The tonsils and adenoids are part of a ring of lymphoid tissue in the pharynx that helps fight bacteria and infections. The tonsils are the two masses in the back of the throat. The adenoids are above the tonsils in the back of the nasopharynx behind the nose. These are not seen easily without special instruments (a mirror or a scope through the nose).
Most of the time, the tonsils and adenoids do a good job. Problems arise when these are chronically infected or interfere with breathing, swallowing or sleeping. Abscesses around the tonsils can form and cause acute swelling, pain, and difficulty swallowing. Some people have recurrent tonsil infections separated by periods of being well. Others have chronic tonsillitis with constant debris coming from the tonsils or bad breath that goes away for a short time with antibiotics or mouth gargles and then comes right back. If chronically infected, the adenoids can also be a reservoir for bacteria that can then block the Eustachian tube or climb up the Eustachian tube into the middle ear and cause constant ear infections or fluid in the middle ear.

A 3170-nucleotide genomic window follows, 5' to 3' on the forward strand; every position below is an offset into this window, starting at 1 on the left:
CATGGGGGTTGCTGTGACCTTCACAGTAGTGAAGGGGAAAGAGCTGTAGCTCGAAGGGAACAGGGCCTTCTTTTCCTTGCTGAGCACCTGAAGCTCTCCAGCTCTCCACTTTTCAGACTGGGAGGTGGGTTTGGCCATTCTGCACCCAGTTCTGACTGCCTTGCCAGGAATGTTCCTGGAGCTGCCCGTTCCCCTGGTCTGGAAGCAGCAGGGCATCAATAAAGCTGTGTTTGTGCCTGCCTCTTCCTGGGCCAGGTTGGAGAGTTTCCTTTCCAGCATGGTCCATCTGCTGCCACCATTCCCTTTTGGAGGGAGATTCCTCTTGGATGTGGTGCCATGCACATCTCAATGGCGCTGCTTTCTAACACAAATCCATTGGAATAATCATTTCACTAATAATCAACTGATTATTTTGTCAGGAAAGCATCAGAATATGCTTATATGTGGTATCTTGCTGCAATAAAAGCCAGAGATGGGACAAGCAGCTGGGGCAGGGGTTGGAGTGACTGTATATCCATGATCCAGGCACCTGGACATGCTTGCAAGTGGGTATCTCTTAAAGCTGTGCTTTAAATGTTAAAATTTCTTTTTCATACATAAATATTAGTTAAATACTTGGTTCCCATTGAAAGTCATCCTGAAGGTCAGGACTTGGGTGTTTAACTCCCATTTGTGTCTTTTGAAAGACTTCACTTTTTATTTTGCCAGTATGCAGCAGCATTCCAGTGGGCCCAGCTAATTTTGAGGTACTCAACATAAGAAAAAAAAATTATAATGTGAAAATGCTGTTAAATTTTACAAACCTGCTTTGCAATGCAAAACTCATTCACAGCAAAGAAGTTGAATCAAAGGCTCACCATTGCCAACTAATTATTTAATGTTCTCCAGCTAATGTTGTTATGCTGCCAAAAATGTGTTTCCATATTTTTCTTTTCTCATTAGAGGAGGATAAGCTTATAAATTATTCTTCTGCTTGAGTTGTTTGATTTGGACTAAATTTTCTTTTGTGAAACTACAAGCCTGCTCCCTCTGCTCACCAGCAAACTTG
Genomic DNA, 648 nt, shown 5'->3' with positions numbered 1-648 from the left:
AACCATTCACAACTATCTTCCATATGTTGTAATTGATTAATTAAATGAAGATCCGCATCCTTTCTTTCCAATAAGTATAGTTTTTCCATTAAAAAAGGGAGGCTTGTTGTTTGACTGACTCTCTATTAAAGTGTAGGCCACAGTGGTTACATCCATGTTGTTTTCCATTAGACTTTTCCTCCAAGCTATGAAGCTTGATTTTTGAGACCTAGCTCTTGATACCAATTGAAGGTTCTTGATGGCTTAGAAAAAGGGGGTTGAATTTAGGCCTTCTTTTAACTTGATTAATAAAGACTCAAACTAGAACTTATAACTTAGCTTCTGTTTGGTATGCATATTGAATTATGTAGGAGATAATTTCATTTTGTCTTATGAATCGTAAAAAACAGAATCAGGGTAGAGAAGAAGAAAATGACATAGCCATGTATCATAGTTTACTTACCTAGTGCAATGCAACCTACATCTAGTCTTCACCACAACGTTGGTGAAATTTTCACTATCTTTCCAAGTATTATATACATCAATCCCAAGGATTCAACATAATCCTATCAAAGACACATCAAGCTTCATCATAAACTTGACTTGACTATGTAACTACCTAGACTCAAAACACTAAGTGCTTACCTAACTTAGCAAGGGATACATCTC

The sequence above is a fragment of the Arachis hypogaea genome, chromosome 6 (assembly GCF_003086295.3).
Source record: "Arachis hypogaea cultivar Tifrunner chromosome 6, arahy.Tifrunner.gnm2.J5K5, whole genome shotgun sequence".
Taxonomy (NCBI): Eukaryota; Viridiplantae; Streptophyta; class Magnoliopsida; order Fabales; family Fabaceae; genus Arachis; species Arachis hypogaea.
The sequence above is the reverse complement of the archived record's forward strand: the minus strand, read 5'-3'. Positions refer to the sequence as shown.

The adenoids can sometimes be so large as to completely block the back of the nose and make it very difficult to breathe through the nose at all. Enlarged tonsils can sometimes interfere with breathing and sleep which leads to obstructive sleep apnea.
Rarely, tumors can grow from the tonsils or nasopharynx. This needs to be evaluated and biopsied right away.
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